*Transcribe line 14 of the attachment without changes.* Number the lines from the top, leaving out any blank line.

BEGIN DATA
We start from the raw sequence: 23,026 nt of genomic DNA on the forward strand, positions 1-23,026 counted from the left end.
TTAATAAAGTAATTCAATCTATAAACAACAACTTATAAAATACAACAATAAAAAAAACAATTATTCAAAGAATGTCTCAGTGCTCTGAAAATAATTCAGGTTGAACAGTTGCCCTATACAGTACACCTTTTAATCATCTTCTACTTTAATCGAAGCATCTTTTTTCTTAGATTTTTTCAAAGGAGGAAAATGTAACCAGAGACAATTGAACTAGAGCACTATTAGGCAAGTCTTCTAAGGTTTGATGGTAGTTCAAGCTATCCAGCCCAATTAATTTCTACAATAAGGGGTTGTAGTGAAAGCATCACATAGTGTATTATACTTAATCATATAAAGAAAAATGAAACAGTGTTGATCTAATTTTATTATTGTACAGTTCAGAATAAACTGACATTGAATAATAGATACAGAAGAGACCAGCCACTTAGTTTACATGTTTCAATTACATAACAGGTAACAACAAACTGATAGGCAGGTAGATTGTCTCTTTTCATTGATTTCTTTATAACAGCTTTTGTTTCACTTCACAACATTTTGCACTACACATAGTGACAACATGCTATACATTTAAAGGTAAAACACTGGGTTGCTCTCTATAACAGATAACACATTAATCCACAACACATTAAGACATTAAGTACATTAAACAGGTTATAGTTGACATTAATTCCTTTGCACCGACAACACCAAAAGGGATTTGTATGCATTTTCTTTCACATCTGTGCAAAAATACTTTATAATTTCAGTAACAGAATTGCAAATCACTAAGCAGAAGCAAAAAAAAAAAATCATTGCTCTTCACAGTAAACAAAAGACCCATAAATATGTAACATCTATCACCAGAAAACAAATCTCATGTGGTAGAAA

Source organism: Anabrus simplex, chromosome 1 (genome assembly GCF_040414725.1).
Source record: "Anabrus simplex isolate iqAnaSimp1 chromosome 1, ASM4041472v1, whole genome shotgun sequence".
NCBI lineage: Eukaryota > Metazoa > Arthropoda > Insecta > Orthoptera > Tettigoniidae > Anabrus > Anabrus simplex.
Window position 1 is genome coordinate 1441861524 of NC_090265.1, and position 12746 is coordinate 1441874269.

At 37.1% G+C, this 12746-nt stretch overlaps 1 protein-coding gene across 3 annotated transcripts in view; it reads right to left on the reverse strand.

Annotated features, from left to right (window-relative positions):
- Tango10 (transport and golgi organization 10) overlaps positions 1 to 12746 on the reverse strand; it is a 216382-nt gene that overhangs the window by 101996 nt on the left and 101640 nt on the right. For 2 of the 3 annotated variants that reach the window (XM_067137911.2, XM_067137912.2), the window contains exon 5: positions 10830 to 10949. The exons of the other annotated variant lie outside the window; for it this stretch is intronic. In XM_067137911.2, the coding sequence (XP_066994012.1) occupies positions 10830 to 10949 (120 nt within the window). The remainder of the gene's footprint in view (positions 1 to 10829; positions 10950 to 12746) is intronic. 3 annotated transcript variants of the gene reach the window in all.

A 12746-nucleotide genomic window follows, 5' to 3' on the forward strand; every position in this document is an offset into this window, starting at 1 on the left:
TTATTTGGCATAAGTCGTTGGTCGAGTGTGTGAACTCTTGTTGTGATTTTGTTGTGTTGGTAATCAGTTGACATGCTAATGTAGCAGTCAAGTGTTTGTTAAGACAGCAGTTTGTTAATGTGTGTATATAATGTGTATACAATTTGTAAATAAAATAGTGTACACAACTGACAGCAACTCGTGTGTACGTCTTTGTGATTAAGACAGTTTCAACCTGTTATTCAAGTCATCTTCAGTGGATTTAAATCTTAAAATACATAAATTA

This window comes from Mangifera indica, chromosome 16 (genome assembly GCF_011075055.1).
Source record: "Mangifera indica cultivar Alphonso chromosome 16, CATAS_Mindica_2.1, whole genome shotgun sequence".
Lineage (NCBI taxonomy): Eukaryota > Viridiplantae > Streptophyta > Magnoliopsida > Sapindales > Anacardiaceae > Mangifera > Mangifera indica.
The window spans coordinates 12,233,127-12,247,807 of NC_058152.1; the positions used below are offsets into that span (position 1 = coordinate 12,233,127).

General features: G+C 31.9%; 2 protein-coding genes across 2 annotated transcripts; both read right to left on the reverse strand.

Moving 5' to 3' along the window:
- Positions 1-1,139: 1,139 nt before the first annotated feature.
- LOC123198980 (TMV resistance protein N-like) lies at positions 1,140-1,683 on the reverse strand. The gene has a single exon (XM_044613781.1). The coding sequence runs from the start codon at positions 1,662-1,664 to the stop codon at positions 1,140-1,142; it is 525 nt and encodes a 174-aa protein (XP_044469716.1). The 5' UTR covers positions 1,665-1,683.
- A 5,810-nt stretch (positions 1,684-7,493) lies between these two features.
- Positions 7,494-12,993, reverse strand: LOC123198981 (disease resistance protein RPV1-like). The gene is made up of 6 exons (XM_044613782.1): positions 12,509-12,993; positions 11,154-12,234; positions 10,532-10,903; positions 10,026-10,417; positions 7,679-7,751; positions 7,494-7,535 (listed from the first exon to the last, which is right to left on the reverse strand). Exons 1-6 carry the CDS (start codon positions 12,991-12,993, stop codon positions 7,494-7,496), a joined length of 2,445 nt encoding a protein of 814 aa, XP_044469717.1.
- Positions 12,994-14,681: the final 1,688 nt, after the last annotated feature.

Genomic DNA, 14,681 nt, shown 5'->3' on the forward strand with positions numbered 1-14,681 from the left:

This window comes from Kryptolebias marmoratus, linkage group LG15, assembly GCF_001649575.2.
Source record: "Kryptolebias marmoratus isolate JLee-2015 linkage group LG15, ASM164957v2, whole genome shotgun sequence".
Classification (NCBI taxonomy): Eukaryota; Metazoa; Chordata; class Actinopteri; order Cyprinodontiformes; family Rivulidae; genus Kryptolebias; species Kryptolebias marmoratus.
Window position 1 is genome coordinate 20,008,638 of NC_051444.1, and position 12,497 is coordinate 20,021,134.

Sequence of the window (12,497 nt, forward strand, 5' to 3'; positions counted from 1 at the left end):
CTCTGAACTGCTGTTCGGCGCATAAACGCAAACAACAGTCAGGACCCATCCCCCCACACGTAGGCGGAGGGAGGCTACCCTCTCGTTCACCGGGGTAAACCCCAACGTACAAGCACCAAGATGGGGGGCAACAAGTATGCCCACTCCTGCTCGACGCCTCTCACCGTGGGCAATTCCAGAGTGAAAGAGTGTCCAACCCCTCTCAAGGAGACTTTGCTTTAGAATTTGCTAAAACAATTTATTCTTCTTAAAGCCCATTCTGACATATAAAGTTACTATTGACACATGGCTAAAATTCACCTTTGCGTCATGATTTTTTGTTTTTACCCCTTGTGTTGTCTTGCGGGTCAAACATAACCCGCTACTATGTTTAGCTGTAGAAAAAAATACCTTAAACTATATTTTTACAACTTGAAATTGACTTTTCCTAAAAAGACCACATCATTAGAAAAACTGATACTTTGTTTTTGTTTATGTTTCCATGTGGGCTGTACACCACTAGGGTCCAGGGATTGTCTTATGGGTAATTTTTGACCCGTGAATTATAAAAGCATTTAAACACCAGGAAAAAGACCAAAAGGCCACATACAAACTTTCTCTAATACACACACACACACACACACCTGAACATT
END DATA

Lineage (NCBI taxonomy): Eukaryota > Viridiplantae > Streptophyta > Magnoliopsida > Sapindales > Anacardiaceae > Mangifera > Mangifera indica.